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CLASS posts strong results despite COVID-19 shutdowns

CLAAS has posted a 3.7 per cent increase in global sales to $A6.3 billion, despite the coronavirus pandemic and shutdowns in production.

The company’s pre-tax earnings rose to $250 million with significant sales increases in Eastern Europe and North America.

Chief executive Thomas Böck said the company “quickly adapted” to the challenges of the coronavirus crisis, which caused several week-long shutdowns at nearly all of the company’s production sites.

“Extensive preparations were made to ensure that production could be restarted as soon as possible,” he said.

“Thanks to the high dedication of staff and a close-knit logistics network, the supply to customers was maintained as best it could be.”

The company also won a swag of Machine of the Year Awards for its Lexion 8000/7000 combine harvester, the Jaguar 900 forage harvester and Data DataConnect cross-manufacturer interface at Agritechnica in November 2019.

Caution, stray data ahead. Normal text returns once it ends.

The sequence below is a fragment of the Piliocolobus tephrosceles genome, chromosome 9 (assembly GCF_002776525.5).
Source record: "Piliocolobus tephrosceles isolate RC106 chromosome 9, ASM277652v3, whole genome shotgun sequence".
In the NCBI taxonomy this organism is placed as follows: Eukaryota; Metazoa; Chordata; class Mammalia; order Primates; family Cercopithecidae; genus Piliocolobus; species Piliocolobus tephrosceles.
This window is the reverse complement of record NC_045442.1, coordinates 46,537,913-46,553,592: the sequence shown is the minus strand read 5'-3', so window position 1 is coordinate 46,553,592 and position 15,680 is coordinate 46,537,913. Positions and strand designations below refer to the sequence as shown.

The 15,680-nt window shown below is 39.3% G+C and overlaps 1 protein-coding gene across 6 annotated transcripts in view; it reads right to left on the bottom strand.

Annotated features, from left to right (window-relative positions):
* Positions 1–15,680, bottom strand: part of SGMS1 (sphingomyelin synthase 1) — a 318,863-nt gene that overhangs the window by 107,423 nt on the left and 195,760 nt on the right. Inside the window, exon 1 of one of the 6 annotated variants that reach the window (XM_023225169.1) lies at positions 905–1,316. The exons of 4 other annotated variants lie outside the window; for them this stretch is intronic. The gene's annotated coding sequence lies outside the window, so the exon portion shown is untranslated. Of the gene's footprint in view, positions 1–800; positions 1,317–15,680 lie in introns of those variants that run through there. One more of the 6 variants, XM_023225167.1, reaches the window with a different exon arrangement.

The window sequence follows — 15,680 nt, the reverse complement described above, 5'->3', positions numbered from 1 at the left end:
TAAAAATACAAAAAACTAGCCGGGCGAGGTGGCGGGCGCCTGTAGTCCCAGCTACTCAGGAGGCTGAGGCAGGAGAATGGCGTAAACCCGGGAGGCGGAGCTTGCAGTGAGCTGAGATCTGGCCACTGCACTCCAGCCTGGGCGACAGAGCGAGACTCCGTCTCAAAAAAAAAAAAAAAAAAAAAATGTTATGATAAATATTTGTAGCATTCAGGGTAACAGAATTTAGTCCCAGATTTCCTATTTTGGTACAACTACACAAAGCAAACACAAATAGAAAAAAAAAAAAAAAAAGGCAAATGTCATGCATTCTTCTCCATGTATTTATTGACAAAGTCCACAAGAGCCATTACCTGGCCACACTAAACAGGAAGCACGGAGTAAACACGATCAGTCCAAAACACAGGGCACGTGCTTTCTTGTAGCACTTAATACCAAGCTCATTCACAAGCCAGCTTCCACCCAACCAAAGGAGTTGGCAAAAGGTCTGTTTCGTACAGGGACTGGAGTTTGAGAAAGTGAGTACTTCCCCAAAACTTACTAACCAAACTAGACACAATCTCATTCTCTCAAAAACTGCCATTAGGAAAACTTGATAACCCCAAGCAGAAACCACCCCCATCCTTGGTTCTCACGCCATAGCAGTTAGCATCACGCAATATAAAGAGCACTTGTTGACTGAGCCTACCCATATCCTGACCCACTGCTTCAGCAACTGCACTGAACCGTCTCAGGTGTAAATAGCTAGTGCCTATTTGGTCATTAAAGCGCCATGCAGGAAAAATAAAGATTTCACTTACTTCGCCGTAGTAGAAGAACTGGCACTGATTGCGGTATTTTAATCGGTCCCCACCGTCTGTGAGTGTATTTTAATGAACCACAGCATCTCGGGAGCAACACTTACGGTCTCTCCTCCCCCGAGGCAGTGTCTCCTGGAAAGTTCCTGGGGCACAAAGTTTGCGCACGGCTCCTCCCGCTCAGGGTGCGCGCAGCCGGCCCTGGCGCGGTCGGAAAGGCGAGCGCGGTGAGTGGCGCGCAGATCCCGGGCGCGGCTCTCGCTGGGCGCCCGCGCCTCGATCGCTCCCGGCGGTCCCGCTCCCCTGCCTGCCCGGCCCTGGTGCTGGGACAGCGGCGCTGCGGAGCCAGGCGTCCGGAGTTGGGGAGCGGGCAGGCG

The AXION TERRA TRAC, the world’s first fully-suspended half-tracked tractor, also met with a very positive response from experts.

The company spent $370m€237 on research and development and $206m€131 million on capital investment.

Thanks to the high dedication of staff and a close-knit logistics network, the supply to customers was maintained as best it could be.

Major projects included the modernisation of the company’s combine harvester assembly plant at Harsewinkel, Germany, and tractor plant at Le Mans, France.

It also constructed new sales centres in France and the UK and a new high-bay warehouse in Hamm, Germany.

Mr Böck said the company expected sales and earnings to remain stable in the coming year.

“In view of the coronavirus pandemic and the international trade conflicts which are still smouldering, negative effects on sales and earnings cannot be ruled out,” he said.

“Further risks could arise from volatile producer prices and changes in the political framework for farmers in core markets.”

Founded in 1913, CLAAS employs about 11,400 workers worldwide.

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